Washington, D.C. -- For the first time, scientific analysis places responsibility for the majority of killings that occurred in Guatemala over a 36-year period of armed conflict in the hands of the government regimes that ruled the country.
A new report by AAAS and the International Center for Human Rights Research (CIIDH) presents quantitative data that attributes 97 percent of the 37,255 documented cases of killings and disappearances to the state as part of a deliberate government policy of extra-judicial killing, and less than 1 percent to the armed opposition. The report, titled State Violence in Guatemala, 1960-1996: A Quantitative Reflection, will be released in English and Spanish in Guatemala on January 14.
Although much of the political violence in Guatemala over the last three decades has been attributed to the state, this is the first time that scientific analysis has been used to reach such a conclusion. The quantitative report uses statistics from documentary sources, press reports, and interviews, together with historical analysis, to tell the story of state violence in Guatemala. Numbers and graphs help establish who the victims were, how they were killed, when they were killed, and who killed them.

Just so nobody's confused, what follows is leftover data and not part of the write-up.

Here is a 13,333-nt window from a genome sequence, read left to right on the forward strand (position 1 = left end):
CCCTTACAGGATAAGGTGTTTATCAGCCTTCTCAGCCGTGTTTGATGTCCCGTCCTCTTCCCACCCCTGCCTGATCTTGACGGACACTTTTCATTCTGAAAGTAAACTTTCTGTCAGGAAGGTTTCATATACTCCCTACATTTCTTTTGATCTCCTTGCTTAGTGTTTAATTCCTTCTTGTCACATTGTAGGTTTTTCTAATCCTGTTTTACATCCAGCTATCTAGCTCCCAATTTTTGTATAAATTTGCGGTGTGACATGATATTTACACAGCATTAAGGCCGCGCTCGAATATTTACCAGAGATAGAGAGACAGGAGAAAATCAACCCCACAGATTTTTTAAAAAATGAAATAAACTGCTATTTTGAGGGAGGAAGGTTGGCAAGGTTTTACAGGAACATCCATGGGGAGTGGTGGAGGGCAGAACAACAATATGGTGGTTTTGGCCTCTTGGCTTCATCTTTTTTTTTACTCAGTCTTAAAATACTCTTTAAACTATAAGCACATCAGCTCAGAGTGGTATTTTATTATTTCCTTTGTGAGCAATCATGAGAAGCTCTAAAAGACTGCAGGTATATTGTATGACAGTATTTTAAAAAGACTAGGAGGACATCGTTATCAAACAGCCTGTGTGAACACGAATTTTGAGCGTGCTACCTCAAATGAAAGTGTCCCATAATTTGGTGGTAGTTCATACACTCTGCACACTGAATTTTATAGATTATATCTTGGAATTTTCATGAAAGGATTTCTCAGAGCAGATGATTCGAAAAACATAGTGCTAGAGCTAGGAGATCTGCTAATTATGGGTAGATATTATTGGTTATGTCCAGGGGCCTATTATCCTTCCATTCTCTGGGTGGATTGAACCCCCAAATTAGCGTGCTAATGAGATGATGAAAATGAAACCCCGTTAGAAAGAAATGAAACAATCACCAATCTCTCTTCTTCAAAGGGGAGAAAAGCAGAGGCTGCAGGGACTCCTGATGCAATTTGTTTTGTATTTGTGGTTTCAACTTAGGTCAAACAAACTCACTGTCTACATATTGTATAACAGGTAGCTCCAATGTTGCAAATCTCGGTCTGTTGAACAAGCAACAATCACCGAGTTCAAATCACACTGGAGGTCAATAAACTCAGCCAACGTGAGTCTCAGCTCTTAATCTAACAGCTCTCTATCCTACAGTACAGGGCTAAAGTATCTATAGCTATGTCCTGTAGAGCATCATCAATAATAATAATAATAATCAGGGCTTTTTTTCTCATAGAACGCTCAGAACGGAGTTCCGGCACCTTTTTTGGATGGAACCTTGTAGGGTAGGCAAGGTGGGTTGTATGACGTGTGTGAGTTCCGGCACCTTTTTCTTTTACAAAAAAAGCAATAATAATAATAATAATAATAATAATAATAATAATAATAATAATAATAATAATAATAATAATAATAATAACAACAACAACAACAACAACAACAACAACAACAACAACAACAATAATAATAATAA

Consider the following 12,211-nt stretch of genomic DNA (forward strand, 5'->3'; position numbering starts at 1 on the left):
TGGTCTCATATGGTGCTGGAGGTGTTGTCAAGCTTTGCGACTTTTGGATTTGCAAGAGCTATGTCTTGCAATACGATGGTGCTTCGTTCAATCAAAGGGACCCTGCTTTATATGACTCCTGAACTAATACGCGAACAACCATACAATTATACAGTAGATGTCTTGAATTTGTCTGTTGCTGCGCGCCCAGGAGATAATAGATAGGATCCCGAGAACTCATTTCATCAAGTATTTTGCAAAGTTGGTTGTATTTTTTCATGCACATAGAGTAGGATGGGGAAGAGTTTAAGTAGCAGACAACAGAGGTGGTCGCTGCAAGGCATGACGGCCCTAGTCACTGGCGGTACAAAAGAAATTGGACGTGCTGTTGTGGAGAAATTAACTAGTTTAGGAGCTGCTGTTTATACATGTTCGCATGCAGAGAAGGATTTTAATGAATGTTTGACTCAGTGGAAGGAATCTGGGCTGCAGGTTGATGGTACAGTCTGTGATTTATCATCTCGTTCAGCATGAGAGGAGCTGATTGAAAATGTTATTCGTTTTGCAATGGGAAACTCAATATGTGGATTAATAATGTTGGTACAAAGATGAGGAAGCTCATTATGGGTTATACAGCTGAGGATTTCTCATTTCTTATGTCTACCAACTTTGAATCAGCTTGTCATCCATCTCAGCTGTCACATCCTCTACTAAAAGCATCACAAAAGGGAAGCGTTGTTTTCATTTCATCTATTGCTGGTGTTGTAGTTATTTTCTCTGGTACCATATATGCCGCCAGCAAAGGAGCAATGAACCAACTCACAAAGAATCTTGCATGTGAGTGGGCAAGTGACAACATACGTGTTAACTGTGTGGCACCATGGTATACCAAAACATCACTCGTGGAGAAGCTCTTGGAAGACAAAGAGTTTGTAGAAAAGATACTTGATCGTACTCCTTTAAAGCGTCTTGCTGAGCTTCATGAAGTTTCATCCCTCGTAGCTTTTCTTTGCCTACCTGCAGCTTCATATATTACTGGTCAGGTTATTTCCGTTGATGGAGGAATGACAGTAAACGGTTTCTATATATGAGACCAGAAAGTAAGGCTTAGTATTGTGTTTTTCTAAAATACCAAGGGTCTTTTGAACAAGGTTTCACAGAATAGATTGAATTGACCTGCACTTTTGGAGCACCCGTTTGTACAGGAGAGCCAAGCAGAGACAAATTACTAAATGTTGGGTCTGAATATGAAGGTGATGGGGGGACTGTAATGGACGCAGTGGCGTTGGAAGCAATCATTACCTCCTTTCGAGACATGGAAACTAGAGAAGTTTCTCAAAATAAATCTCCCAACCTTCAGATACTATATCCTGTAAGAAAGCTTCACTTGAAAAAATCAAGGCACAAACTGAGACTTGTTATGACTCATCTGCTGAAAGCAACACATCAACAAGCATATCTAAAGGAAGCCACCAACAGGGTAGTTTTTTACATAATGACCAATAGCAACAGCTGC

Since 1993, AAAS has advised CIIDH, a small non-government organization, on analyzing the information collected on extrajudicial executions and disappearances, as well as thousands of other gross human rights violations. Scientific methods allow those investigating human rights abuses to see otherwise invisible patterns in the violence.
Patrick Ball, deputy director of the AAAS Science and Human Rights Program and
primary author of the report, said despite the fact that it is impossible to
know the full extent of the violence committed in Guatemala, "the evidence is
clear -- tens of thousands have died at the hands of the state." According to the
report, the level o
Contact: Ellen Cooper
American Association for the Advancement of Science